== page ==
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4.3.3: Coastal impact of different wave conditions

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    The world-wide distribution of wave characteristics has strong implications for coastal engineering. The wave climate at a particular site is dependent on regional and local factors such as basin characteristics and local geometry. It is therefore almost impossible to classify coasts on the basis of the global wave climates. Nevertheless, the following broad generalisations can be made for a wave-dominated coastal system (see also Mangor, 2004):

    • On open coasts, a storm wave climate is characterised by waves which are highly variable in height, period and direction. The waves are continuously reshaping the coastal profile, which results in a dynamic sandy coastal profile with bars and wide sandy beaches backed by dunes. The profile often has an offshore storm bar, which is formed by offshore transport by the larger waves associated with storms, which in the NH mostly occur in winter. These larger waves break at relatively deep water, so the littoral zone (the active coastal zone, Fig. 1.14) extends to relatively large water depths. Since the slope of the profiles tends to be flatter for steeper waves, the result is a wide littoral zone. Since the wave influence decreases offshore, there is an offshore fining of sediments. The breaking waves tend to be of the spilling type (see Sect. 5.2.5);
    • Since swell waves are relatively low and long (low steepness) and have a more or less constant wave height year-round, a swell climate gives a relatively narrow sandy littoral zone. The breaking waves tend to be of the plunging type rather than of the spilling type (see Sect. 5.2.5). The transition from coarser sandy sediment in shallower waters to finer sediments in deeper waters is quite abrupt. The gently sloping outer part of the littoral zone is dominated by finer sediments. The low and long waves tend to move sand onshore;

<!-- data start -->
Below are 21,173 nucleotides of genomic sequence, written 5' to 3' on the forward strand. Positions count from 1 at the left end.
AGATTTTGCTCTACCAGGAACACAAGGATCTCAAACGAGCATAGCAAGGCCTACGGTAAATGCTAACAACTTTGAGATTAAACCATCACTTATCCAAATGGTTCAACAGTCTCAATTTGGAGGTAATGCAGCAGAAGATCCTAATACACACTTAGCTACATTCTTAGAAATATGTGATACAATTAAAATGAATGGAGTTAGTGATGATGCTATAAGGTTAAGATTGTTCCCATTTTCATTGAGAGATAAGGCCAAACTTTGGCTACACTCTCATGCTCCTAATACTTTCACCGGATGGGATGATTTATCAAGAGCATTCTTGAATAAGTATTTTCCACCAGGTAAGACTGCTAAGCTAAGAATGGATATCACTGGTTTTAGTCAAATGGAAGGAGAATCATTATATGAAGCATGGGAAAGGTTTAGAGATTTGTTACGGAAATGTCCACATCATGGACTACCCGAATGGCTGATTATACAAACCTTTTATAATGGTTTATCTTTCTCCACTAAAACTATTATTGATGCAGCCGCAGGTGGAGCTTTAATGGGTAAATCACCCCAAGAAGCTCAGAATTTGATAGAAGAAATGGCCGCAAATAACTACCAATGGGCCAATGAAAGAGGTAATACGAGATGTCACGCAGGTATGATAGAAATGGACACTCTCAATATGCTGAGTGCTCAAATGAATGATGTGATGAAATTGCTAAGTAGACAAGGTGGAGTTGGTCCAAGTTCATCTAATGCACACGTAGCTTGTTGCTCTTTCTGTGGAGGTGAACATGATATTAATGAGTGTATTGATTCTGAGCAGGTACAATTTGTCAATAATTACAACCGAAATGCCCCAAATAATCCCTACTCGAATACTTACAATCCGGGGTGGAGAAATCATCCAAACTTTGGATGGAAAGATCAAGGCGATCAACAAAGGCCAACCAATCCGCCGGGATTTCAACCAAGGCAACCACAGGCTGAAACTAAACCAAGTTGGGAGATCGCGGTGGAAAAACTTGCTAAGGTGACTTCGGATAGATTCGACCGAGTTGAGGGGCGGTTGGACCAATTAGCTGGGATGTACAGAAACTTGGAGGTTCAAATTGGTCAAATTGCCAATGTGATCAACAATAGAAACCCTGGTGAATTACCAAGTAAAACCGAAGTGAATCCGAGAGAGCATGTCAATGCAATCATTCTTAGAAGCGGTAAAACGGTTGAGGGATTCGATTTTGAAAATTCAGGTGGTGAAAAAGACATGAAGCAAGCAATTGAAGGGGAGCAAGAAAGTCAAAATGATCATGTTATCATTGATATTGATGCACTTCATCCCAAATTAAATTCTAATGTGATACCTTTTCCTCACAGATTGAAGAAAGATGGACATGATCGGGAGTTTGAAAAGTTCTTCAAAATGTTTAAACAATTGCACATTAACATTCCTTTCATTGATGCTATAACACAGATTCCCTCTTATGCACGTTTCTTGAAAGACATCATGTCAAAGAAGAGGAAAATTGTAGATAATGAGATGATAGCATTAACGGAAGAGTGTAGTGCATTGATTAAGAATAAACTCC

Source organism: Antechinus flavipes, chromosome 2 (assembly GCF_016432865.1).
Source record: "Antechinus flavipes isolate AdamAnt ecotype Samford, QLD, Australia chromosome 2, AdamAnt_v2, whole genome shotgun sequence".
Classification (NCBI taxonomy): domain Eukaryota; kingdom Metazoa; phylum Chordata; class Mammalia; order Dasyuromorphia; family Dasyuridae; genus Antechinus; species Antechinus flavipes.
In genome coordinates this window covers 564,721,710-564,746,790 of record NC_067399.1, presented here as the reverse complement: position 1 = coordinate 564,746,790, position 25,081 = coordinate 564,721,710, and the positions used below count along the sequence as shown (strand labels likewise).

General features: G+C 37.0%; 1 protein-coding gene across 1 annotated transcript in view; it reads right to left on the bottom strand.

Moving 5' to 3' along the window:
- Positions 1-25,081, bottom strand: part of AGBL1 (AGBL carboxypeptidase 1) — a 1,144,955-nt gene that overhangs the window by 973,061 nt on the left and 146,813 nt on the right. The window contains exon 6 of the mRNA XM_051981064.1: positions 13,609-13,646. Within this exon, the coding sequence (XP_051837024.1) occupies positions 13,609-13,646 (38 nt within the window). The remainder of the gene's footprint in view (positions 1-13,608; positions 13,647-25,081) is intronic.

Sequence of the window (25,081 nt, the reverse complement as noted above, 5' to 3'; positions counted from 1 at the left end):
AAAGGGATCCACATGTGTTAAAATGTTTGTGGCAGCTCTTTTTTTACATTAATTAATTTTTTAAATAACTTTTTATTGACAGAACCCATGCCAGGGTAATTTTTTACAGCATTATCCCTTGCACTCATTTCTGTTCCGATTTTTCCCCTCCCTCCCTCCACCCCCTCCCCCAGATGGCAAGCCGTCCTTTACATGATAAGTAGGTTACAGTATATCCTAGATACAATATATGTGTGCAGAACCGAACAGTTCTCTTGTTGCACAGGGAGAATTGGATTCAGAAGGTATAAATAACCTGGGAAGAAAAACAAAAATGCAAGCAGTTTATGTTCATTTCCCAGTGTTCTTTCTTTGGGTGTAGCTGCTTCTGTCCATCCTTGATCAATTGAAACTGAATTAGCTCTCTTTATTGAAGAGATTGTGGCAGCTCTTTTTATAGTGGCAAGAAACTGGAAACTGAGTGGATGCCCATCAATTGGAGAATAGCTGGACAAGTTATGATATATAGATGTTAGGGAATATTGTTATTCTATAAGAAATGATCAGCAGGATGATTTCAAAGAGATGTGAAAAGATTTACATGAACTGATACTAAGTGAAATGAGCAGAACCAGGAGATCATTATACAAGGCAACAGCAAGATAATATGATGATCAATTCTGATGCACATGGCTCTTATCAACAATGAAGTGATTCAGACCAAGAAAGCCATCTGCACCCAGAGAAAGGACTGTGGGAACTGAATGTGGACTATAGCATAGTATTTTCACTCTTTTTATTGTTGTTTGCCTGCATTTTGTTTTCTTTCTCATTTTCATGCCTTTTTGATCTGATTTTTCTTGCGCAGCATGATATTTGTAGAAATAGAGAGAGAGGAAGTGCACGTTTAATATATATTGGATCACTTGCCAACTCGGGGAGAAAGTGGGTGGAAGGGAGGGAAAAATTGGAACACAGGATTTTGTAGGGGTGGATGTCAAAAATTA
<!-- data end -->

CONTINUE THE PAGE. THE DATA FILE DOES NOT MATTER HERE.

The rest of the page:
• The monsoon climate of Southeast Asia gives a seasonal wave climate with the highest waves in summer under the influence of the SW-monsoon. The summer waves are moderate in height and relatively constant in direction and height. The corresponding profiles therefore are comparable to the swell climate profiles: a fairly narrow sandy inner littoral zone, shifting to a gently sloping outer part of the littoral zone dominated by finer sediments;
    • Cyclones give rise to very high waves and storm surge. When they hit they greatly impact the coastal profile causing erosion and storm bars. But because of the relatively low frequency of occurrence (for instance one or two per year that make landfall at a particular location), the coastal morphology will first and foremost be determined by the normal wave climate (either a monsoon or swell climate).

    This page titled 4.3.3: Coastal impact of different wave conditions is shared under a CC BY-NC-SA 4.0 license and was authored, remixed, and/or curated by Judith Bosboom & Marcel J.F. Stive (TU Delft Open) via source content that was edited to the style and standards of the LibreTexts platform; a detailed edit history is available upon request.